5 years ago

9.07.2010 - Village of Deerfield

9.07.2010 - Village of Deerfield

Restriping and

Restriping and Landscaping of Village Owned Parking Lots Public Hearing August 12, 2010 Page 4 provides an escape for vehicles if all the parking spaces are occupied. Chairman Swartz pointed out that the cut-through provides another opportunity for drivers to go the wrong way down a one-way aisle. Mr. Doron said a sign could be added indicating the proper turning movements. Mr. Doron said the angled parking plan will require additional signage to direct drivers and inform them of the one-way flow. Commissioner Berg asked Mr. Doron if he believes the large trucks will be a problem as they will have to make their turning movements across lanes of traffic. Mr. Doron said at off-peak hours the truck movements will not be a problem, but during rush hour they will be a problem. Chairman Swartz believes it is not a good idea to encourage or allow trucks that large to access the lot. Mr. Doron said the best way to control the size of trucks is by weight. He said the alternative would be to allow the large trucks to load on Waukegan Road during certain hours such as 9 a.m. to 3 p.m., and this can be controlled through signage. Chairman Swartz noted that Option C can accommodate trucks. He said that if the Village allows designated loading hours on Waukegan Road and it does not work well, then the Village can require the large trucks to load in the parking lot, with the knowledge that the lot is designed to accommodate them. Mr. Doron observed that the only adjustment the Plan Commission has to the plans is to move the bike rack to the west. Commissioner Shayman noted that if the large trucks are prohibited the parking lot, moving the bike rack is no longer an issue. The Commissioners agreed. Chairman Swartz then opened up the hearing for public comment on the parking lot restriping options. Ms. Joy Fiorini, owner of the commercial properties at 810-816 Waukegan Road, said she prefers parking lot restriping Option C. She would like to see the maximum amount of parking spaces available and she noted that spaces are lost in the winter with snow piling. Mr. Phil Rosborough, President, Rosborough Partners, Inc., 342 N. 4th Street, Suite 104, Libertyville, presented the landscape buffer options. He initially created two plans and a third plan was created based on the VCDC’s comments from their August 4 th meeting. He said that the existing landscape buffer consists of burning bush and 6 purple ash trees. There is a large oak tree and two large honey locust trees. He said the current burning bush hedge is about 4 feet tall and vehicles are in the range of about 4.5 to 6.5 feet tall. Mr. Rosborough said the new landscape buffer will be about 19.3 feet in depth. The initial two schemes he created include removing all the burning bush and purple ash trees, and keeping the oak and the honey locust trees. He said landscape Option 1 is a naturalized screening. It features layers of plants, shade trees, ornamental trees, a mix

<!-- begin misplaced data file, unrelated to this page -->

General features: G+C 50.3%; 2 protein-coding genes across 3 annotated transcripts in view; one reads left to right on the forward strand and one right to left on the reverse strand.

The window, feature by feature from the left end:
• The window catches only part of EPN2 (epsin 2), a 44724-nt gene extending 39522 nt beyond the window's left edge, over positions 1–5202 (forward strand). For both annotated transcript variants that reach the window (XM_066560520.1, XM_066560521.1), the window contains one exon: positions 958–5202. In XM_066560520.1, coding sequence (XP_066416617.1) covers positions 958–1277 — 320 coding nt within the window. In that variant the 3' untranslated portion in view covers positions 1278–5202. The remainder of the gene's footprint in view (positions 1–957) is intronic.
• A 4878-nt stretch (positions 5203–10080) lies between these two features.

Restriping and Landscaping of Village Owned Parking Lots Public Hearing August 12, 2010 Page 5 of deciduous and evergreen shrubs, ornamental grasses and perennials. In Option 1 there is an equal distribution of plants facing the north and south sides of the buffer. There would be subtle mounding to add shape. The most similar area in Deerfield to Option 1 is the planting area in front of First Midwest Bank. Mr. Rosborough presented Option 2, which is a linear evergreen hedgerow. The hedgerow will act as an architectural wall. This plan will have some shade trees and there will be layers of perennials and ornamental grasses on both the north and south sides of the buffer. The evergreens will be installed at 4 feet tall and they will be allowed to grow to together to form a continuous row. Chairman Swartz asked if Option 1 or 2 includes planters. Mr. Rosborough said neither option includes planters; all plants will be planted at grade level with some subtle mounding in Option 1. Commissioner Wasserman asked why the ash trees must be removed. Mr. Rosborough said they initially planned to remove all the ash trees, but they will now try to save them. The ash trees are at the edge of the sidewalk and some bricks in the sidewalk may have to be moved in order to transplant them. He said the trees are healthy and in good shape. Mr. Rosborough presented Option 3, which is based on the VCDC’s discussion. The VCDC wanted the ash trees to be saved and they liked Option 2, but wanted a berm so the plants would be elevated. Option 3 simplifies Option 2. It will be a hedgerow in a straight line with the ash trees for shade. The interest will be along Deerfield Road facing south, and facing north will be a simple design with some perennials and turf grass. The berm will be 18 inches in height and the hedgerow will be 4 feet tall, so the total installed height will be 66 inches. Pedestrian access paths will punch through the berm. The soil will be held back from the paths by small dry stacked stone walls. Chairman Swartz asked how continuous the landscape screening is for Options 2 and 3. He believes it is important that the parking lot not be completely screened, so that people know it is there. He is not in favor of installing a sign directing people to the parking lot; he believes it would be better if people can see the lot in order to find it. He believes Option 1 will allow drivers to see the parking lot. Mr. Rosborough said that drivers passing on Deerfield Road will view the lot on an angle. For Option 2, passing drivers will see a continuous hedgerow up to 4 feet from the ground and the roofs of parked vehicles will be visible. He explained that the current screening for the parking lot is 4 feet high and currently drivers see a solid hedgerow when passing by the lot. He said that for Option 1, the thickness of the layers of landscape screening can be adjusted to the meet the Village’s preferences. Chairman Swartz said the midpoint pricing for Option 1 is about $73,000 and for Option 2 is about $91,000. He asked about the pricing for Option 3. Mr. Rosborough said the costs for Option 3 are reduced about 15 percent from Option 2, making it similar to the price of Option 1.